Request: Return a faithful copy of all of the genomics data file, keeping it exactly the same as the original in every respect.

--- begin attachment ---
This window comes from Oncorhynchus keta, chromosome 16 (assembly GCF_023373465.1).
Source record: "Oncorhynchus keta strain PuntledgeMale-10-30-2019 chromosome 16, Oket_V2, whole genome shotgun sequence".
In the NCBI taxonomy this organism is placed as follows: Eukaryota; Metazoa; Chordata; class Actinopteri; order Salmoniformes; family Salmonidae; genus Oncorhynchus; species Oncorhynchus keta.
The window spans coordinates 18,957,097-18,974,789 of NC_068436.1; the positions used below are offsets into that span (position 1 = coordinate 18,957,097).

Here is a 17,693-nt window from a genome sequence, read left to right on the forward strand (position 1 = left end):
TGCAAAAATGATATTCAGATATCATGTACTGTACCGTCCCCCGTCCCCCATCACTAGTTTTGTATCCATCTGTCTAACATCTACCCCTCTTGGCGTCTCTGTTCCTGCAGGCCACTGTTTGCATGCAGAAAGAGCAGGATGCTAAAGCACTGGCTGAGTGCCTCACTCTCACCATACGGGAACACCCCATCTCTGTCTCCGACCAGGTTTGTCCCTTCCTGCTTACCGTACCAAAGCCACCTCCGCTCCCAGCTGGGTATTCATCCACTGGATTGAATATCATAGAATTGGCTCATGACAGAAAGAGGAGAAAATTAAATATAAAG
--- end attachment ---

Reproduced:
This window comes from Oncorhynchus keta, chromosome 16 (assembly GCF_023373465.1).
Source record: "Oncorhynchus keta strain PuntledgeMale-10-30-2019 chromosome 16, Oket_V2, whole genome shotgun sequence".
In the NCBI taxonomy this organism is placed as follows: Eukaryota; Metazoa; Chordata; class Actinopteri; order Salmoniformes; family Salmonidae; genus Oncorhynchus; species Oncorhynchus keta.
The window spans coordinates 18,957,097-18,974,789 of NC_068436.1; the positions used below are offsets into that span (position 1 = coordinate 18,957,097).

Here is a 17,693-nt window from a genome sequence, read left to right on the forward strand (position 1 = left end):
TGCAAAAATGATATTCAGATATCATGTACTGTACCGTCCCCCGTCCCCCATCACTAGTTTTGTATCCATCTGTCTAACATCTACCCCTCTTGGCGTCTCTGTTCCTGCAGGCCACTGTTTGCATGCAGAAAGAGCAGGATGCTAAAGCACTGGCTGAGTGCCTCACTCTCACCATACGGGAACACCCCATCTCTGTCTCCGACCAGGTTTGTCCCTTCCTGCTTACCGTACCAAAGCCACCTCCGCTCCCAGCTGGGTATTCATCCACTGGATTGAATATCATAGAATTGGCTCATGACAGAAAGAGGAGAAAATTAAATATAAAG